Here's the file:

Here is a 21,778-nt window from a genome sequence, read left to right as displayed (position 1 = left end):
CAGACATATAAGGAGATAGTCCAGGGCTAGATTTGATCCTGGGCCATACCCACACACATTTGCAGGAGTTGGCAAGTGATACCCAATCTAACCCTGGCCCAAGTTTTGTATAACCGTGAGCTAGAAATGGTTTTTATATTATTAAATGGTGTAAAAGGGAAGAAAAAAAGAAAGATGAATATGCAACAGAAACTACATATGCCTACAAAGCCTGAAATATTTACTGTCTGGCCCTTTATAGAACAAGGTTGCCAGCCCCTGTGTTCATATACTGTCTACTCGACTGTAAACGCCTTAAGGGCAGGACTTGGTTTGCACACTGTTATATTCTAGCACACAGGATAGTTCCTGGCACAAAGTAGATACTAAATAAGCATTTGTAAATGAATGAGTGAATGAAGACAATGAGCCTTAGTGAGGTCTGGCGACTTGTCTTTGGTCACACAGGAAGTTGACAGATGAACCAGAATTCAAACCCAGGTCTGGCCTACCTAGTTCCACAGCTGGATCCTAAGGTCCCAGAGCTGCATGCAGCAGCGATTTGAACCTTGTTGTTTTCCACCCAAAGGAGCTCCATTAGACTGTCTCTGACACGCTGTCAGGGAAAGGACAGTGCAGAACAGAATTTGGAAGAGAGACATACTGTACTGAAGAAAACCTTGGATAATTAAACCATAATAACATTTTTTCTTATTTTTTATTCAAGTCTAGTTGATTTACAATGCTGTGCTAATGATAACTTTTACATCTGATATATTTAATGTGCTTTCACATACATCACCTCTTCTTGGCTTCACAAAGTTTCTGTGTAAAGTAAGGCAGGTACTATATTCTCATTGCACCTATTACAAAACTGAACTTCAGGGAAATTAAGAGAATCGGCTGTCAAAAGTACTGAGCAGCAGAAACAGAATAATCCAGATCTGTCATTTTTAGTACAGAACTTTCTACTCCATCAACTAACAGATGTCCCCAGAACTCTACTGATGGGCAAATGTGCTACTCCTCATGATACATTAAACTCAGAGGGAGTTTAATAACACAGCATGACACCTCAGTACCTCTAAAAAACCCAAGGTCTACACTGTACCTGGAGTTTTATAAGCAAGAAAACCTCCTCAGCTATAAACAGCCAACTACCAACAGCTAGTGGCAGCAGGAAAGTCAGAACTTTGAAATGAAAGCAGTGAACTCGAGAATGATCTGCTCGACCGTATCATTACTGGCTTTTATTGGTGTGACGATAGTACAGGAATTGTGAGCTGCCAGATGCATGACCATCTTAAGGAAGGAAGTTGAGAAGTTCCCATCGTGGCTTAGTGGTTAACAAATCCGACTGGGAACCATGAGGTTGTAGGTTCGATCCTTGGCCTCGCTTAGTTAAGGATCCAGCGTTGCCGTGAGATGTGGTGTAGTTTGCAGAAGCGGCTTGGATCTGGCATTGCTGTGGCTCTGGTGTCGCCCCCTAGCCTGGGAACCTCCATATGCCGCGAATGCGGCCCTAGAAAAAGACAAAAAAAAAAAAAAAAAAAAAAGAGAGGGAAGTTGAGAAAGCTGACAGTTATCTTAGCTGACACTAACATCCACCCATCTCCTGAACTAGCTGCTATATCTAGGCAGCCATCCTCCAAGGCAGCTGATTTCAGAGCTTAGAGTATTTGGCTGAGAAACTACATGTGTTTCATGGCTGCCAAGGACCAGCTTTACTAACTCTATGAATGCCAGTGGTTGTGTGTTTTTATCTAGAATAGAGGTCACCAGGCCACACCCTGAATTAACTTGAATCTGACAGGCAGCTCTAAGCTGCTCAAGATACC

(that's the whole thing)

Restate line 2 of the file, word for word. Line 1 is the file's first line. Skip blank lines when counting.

CAGACATATAAGGAGATAGTCCAGGGCTAGATTTGATCCTGGGCCATACCCACACACATTTGCAGGAGTTGGCAAGTGATACCCAATCTAACCCTGGCCCAAGTTTTGTATAACCGTGAGCTAGAAATGGTTTTTATATTATTAAATGGTGTAAAAGGGAAGAAAAAAAGAAAGATGAATATGCAACAGAAACTACATATGCCTACAAAGCCTGAAATATTTACTGTCTGGCCCTTTATAGAACAAGGTTGCCAGCCCCTGTGTTCATATACTGTCTACTCGACTGTAAACGCCTTAAGGGCAGGACTTGGTTTGCACACTGTTATATTCTAGCACACAGGATAGTTCCTGGCACAAAGTAGATACTAAATAAGCATTTGTAAATGAATGAGTGAATGAAGACAATGAGCCTTAGTGAGGTCTGGCGACTTGTCTTTGGTCACACAGGAAGTTGACAGATGAACCAGAATTCAAACCCAGGTCTGGCCTACCTAGTTCCACAGCTGGATCCTAAGGTCCCAGAGCTGCATGCAGCAGCGATTTGAACCTTGTTGTTTTCCACCCAAAGGAGCTCCATTAGACTGTCTCTGACACGCTGTCAGGGAAAGGACAGTGCAGAACAGAATTTGGAAGAGAGACATACTGTACTGAAGAAAACCTTGGATAATTAAACCATAATAACATTTTTTCTTATTTTTTATTCAAGTCTAGTTGATTTACAATGCTGTGCTAATGATAACTTTTACATCTGATATATTTAATGTGCTTTCACATACATCACCTCTTCTTGGCTTCACAAAGTTTCTGTGTAAAGTAAGGCAGGTACTATATTCTCATTGCACCTATTACAAAACTGAACTTCAGGGAAATTAAGAGAATCGGCTGTCAAAAGTACTGAGCAGCAGAAACAGAATAATCCAGATCTGTCATTTTTAGTACAGAACTTTCTACTCCATCAACTAACAGATGTCCCCAGAACTCTACTGATGGGCAAATGTGCTACTCCTCATGATACATTAAACTCAGAGGGAGTTTAATAACACAGCATGACACCTCAGTACCTCTAAAAAACCCAAGGTCTACACTGTACCTGGAGTTTTATAAGCAAGAAAACCTCCTCAGCTATAAACAGCCAACTACCAACAGCTAGTGGCAGCAGGAAAGTCAGAACTTTGAAATGAAAGCAGTGAACTCGAGAATGATCTGCTCGACCGTATCATTACTGGCTTTTATTGGTGTGACGATAGTACAGGAATTGTGAGCTGCCAGATGCATGACCATCTTAAGGAAGGAAGTTGAGAAGTTCCCATCGTGGCTTAGTGGTTAACAAATCCGACTGGGAACCATGAGGTTGTAGGTTCGATCCTTGGCCTCGCTTAGTTAAGGATCCAGCGTTGCCGTGAGATGTGGTGTAGTTTGCAGAAGCGGCTTGGATCTGGCATTGCTGTGGCTCTGGTGTCGCCCCCTAGCCTGGGAACCTCCATATGCCGCGAATGCGGCCCTAGAAAAAGACAAAAAAAAAAAAAAAAAAAAAAGAGAGGGAAGTTGAGAAAGCTGACAGTTATCTTAGCTGACACTAACATCCACCCATCTCCTGAACTAGCTGCTATATCTAGGCAGCCATCCTCCAAGGCAGCTGATTTCAGAGCTTAGAGTATTTGGCTGAGAAACTACATGTGTTTCATGGCTGCCAAGGACCAGCTTTACTAACTCTATGAATGCCAGTGGTTGTGTGTTTTTATCTAGAATAGAGGTCACCAGGCCACACCCTGAATTAACTTGAATCTGACAGGCAGCTCTAAGCTGCTCAAGATACC